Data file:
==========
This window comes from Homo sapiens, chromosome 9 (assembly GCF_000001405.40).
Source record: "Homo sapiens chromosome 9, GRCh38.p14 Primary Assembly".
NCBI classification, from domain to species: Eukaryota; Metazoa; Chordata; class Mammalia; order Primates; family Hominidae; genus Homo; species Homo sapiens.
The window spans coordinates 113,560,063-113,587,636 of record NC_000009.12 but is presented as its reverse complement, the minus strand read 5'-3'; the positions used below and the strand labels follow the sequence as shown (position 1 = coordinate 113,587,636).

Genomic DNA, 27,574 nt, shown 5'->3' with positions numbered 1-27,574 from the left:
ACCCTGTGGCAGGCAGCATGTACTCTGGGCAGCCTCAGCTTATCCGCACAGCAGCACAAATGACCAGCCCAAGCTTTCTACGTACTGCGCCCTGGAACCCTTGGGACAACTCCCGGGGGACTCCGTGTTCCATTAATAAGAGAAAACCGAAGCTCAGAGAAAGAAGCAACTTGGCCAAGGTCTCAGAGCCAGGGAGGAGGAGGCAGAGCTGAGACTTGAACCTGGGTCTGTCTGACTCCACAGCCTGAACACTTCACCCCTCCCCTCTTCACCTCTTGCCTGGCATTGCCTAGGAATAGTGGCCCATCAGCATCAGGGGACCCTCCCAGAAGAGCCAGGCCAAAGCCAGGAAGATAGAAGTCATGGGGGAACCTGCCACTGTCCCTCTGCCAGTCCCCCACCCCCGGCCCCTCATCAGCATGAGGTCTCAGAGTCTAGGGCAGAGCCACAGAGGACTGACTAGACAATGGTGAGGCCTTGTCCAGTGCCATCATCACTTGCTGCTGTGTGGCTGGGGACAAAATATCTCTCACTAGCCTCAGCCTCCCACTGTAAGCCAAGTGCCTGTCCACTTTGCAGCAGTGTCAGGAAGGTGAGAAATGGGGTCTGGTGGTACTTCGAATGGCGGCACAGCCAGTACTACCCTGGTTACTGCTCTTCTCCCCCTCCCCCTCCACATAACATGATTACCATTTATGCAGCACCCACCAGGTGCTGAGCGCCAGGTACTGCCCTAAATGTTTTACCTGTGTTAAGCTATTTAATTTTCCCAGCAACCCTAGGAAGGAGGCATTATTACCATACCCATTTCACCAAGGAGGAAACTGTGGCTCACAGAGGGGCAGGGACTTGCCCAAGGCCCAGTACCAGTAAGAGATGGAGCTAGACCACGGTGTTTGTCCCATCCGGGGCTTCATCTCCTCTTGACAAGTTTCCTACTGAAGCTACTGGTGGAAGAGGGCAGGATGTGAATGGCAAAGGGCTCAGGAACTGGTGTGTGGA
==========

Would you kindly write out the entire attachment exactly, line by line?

This window comes from Homo sapiens, chromosome 9 (assembly GCF_000001405.40).
Source record: "Homo sapiens chromosome 9, GRCh38.p14 Primary Assembly".
NCBI classification, from domain to species: Eukaryota; Metazoa; Chordata; class Mammalia; order Primates; family Hominidae; genus Homo; species Homo sapiens.
The window spans coordinates 113,560,063-113,587,636 of record NC_000009.12 but is presented as its reverse complement, the minus strand read 5'-3'; the positions used below and the strand labels follow the sequence as shown (position 1 = coordinate 113,587,636).

Genomic DNA, 27,574 nt, shown 5'->3' with positions numbered 1-27,574 from the left:
ACCCTGTGGCAGGCAGCATGTACTCTGGGCAGCCTCAGCTTATCCGCACAGCAGCACAAATGACCAGCCCAAGCTTTCTACGTACTGCGCCCTGGAACCCTTGGGACAACTCCCGGGGGACTCCGTGTTCCATTAATAAGAGAAAACCGAAGCTCAGAGAAAGAAGCAACTTGGCCAAGGTCTCAGAGCCAGGGAGGAGGAGGCAGAGCTGAGACTTGAACCTGGGTCTGTCTGACTCCACAGCCTGAACACTTCACCCCTCCCCTCTTCACCTCTTGCCTGGCATTGCCTAGGAATAGTGGCCCATCAGCATCAGGGGACCCTCCCAGAAGAGCCAGGCCAAAGCCAGGAAGATAGAAGTCATGGGGGAACCTGCCACTGTCCCTCTGCCAGTCCCCCACCCCCGGCCCCTCATCAGCATGAGGTCTCAGAGTCTAGGGCAGAGCCACAGAGGACTGACTAGACAATGGTGAGGCCTTGTCCAGTGCCATCATCACTTGCTGCTGTGTGGCTGGGGACAAAATATCTCTCACTAGCCTCAGCCTCCCACTGTAAGCCAAGTGCCTGTCCACTTTGCAGCAGTGTCAGGAAGGTGAGAAATGGGGTCTGGTGGTACTTCGAATGGCGGCACAGCCAGTACTACCCTGGTTACTGCTCTTCTCCCCCTCCCCCTCCACATAACATGATTACCATTTATGCAGCACCCACCAGGTGCTGAGCGCCAGGTACTGCCCTAAATGTTTTACCTGTGTTAAGCTATTTAATTTTCCCAGCAACCCTAGGAAGGAGGCATTATTACCATACCCATTTCACCAAGGAGGAAACTGTGGCTCACAGAGGGGCAGGGACTTGCCCAAGGCCCAGTACCAGTAAGAGATGGAGCTAGACCACGGTGTTTGTCCCATCCGGGGCTTCATCTCCTCTTGACAAGTTTCCTACTGAAGCTACTGGTGGAAGAGGGCAGGATGTGAATGGCAAAGGGCTCAGGAACTGGTGTGTGGA